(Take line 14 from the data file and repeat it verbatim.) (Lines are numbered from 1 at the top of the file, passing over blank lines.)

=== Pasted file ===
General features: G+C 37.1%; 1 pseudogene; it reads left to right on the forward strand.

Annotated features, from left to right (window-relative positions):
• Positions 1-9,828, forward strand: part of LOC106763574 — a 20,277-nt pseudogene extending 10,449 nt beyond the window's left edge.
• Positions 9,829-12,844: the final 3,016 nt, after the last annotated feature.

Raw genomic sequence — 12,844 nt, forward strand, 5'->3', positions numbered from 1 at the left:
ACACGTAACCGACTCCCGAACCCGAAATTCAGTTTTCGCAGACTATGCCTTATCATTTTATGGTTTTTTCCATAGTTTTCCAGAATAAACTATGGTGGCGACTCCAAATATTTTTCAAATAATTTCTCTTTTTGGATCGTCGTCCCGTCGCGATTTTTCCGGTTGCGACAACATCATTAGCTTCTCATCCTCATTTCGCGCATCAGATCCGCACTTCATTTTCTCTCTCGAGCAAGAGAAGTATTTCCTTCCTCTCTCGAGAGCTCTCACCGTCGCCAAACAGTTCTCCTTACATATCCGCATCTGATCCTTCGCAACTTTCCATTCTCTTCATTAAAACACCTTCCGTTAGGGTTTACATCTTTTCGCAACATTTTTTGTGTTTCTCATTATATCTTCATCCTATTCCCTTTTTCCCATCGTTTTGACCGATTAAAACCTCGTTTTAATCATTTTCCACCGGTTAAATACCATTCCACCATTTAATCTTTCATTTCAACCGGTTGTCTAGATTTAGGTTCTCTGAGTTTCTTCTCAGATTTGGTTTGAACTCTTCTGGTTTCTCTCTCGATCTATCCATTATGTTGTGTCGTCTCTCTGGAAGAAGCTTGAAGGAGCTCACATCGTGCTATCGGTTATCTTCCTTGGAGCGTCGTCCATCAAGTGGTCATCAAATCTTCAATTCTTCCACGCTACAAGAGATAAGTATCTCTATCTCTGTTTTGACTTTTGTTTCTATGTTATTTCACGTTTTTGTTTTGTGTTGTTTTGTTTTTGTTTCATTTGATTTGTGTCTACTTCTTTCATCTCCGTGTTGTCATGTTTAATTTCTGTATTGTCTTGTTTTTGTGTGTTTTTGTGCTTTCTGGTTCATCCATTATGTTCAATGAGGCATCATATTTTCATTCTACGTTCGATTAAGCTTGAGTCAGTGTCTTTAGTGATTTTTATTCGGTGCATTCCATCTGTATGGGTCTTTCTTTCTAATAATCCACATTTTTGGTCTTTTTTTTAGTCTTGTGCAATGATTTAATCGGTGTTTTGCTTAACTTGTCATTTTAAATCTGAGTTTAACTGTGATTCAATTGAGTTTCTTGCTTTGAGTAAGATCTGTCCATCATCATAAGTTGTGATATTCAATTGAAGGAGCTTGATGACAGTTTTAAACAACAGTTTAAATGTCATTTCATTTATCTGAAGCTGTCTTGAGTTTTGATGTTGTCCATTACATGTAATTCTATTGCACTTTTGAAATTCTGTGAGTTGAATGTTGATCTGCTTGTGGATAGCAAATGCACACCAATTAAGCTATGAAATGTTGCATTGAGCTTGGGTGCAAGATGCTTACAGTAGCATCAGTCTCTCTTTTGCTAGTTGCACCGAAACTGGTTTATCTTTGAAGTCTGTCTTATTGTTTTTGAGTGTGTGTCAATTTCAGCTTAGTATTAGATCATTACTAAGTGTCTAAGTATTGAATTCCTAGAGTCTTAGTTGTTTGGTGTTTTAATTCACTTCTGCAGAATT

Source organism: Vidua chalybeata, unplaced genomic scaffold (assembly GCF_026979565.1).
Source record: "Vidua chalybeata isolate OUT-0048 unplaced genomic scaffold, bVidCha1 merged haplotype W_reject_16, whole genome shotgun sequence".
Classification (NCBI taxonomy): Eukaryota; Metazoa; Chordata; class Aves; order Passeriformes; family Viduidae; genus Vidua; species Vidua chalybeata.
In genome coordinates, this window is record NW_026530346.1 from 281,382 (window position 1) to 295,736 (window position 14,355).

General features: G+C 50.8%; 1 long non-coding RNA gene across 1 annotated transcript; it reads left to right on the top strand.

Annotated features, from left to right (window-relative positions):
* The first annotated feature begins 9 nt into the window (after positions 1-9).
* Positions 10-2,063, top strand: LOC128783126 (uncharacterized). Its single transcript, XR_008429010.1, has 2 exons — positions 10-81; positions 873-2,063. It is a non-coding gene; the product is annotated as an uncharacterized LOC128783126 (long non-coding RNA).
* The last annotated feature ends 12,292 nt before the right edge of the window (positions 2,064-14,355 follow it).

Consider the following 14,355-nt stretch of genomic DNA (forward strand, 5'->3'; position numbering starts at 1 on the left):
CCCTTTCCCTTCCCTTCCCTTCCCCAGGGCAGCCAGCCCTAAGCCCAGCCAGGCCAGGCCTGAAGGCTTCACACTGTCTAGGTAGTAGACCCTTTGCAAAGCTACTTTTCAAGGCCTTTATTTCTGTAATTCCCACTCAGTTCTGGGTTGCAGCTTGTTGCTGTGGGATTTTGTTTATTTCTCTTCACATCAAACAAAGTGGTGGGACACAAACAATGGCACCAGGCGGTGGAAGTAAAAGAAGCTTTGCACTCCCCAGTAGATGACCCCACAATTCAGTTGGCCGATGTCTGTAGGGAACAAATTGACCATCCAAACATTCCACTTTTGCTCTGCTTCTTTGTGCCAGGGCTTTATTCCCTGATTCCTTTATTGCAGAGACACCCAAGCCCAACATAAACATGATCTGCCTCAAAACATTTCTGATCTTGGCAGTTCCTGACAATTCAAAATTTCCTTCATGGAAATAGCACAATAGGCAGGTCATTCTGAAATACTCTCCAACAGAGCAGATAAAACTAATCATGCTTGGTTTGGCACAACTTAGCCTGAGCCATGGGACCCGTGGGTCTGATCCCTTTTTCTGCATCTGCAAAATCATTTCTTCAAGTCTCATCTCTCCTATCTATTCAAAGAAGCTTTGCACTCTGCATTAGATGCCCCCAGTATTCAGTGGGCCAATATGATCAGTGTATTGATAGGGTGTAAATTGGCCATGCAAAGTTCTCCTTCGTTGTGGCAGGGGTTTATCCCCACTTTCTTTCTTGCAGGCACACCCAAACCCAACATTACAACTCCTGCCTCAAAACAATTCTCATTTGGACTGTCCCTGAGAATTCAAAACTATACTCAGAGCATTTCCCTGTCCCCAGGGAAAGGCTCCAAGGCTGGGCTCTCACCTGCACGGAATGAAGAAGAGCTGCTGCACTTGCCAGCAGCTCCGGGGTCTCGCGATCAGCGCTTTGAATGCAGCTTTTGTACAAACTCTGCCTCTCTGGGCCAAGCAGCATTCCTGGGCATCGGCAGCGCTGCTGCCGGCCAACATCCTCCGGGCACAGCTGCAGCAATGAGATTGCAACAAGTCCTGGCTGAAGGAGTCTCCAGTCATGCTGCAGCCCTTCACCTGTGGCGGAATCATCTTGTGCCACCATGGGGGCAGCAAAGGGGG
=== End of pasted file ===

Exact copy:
* Positions 10-2,063, top strand: LOC128783126 (uncharacterized). Its single transcript, XR_008429010.1, has 2 exons — positions 10-81; positions 873-2,063. It is a non-coding gene; the product is annotated as an uncharacterized LOC128783126 (long non-coding RNA).